Mrs. Rebecca Major is a 42-year-old woman with a history of stage IV ovarian carcinoma. She has previously been treated surgically with an exploratory laparotomy that included a total abdominal hysterectomy (TAH), an ileocecal resection, anastomosis, omentectomy, and peritoneal biopsies. Mrs. Rebecca Major has received 3 courses of chemotherapy consisting of docetaxel and cisplatin. She is currently admitted with shortness of breath (SOB), complaints of (C/O) nausea, and early satiety with recent weight loss of 10 pounds. Her abdomen is distended and her SaO2 is 86% on room air.
- What is the most common reason ovarian cancer is usually stage III or stage IV when initially diagnosed?
- List three common presenting signs and symptoms of ovarian cancer.
- Her chest x-ray (CXR) reveals bilateral pleural effusions. How do these relate to her underlying disease? How might they be treated?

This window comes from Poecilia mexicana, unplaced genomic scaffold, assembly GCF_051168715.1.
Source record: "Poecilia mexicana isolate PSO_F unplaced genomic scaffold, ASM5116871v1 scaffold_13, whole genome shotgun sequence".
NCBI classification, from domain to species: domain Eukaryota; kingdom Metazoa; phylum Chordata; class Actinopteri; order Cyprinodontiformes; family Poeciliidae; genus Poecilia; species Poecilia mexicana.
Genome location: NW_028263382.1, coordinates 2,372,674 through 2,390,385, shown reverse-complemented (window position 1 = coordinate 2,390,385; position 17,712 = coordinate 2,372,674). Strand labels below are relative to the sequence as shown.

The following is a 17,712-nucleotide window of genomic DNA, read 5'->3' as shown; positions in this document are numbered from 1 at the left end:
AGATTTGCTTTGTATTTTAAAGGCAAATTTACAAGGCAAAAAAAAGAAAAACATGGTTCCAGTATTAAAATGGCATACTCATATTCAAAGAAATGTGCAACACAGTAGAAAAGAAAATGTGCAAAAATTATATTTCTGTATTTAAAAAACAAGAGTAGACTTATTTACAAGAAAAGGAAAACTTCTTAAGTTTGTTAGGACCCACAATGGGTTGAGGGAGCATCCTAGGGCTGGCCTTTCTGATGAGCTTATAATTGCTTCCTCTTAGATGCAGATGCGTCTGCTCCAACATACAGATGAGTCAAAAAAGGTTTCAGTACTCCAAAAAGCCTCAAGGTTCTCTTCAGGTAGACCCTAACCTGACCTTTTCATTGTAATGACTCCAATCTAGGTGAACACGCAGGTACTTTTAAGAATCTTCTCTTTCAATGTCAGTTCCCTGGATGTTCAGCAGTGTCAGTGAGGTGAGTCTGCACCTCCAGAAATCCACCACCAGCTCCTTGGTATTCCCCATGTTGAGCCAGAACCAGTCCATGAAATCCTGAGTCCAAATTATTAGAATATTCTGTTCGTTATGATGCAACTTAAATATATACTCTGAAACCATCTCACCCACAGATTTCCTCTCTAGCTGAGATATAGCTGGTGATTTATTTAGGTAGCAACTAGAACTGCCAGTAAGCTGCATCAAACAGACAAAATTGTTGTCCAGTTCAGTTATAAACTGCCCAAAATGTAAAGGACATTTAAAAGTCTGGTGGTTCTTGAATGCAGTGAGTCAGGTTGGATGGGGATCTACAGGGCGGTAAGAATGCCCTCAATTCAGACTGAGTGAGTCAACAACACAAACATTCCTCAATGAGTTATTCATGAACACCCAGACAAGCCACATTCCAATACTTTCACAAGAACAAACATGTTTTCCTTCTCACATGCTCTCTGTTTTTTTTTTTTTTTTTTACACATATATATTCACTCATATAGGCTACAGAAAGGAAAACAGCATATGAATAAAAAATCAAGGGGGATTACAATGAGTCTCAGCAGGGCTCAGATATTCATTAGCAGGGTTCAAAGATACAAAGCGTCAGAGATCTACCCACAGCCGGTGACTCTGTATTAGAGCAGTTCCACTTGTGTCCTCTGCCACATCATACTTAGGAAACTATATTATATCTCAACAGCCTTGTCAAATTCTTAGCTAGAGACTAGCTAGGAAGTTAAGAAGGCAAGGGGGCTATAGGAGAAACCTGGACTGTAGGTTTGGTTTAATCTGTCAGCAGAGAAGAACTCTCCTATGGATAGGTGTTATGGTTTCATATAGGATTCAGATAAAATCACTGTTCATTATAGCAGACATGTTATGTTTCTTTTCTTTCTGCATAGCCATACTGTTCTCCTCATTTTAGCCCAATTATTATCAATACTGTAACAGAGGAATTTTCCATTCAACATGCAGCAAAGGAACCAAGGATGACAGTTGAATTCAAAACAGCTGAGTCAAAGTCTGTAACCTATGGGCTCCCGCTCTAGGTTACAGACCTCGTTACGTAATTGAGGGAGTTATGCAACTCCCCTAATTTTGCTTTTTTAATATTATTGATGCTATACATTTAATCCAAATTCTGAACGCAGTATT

- She has been prescribed Cisplatin (Platinol AQ) to be administered intravenously. Cisplatin can be very toxic to the __________. Damage can be lessened by . It can also cause severe ___________, which can last for many days.
- Surgical intervention at this time will include debulking of tumor and possible placement of a colostomy. Delineate four appropriate topics to be included in preoperative teaching.
- Mrs. Major is undergoing a palliative surgical intervention. How would the nurse explain this to the patient and family?
- Family history analysis reveals a strong positive occurrence of breast and ovarian cancer in Mrs. Major’s family. Her mother died of breast cancer at the age of 56, and a maternal aunt died of ovarian cancer at the age of 59. At the onset of her illness, the physician suggested the possibility of testing for the presence of the BRAC1 and BRAC2 genes. Describe the meaning of this test.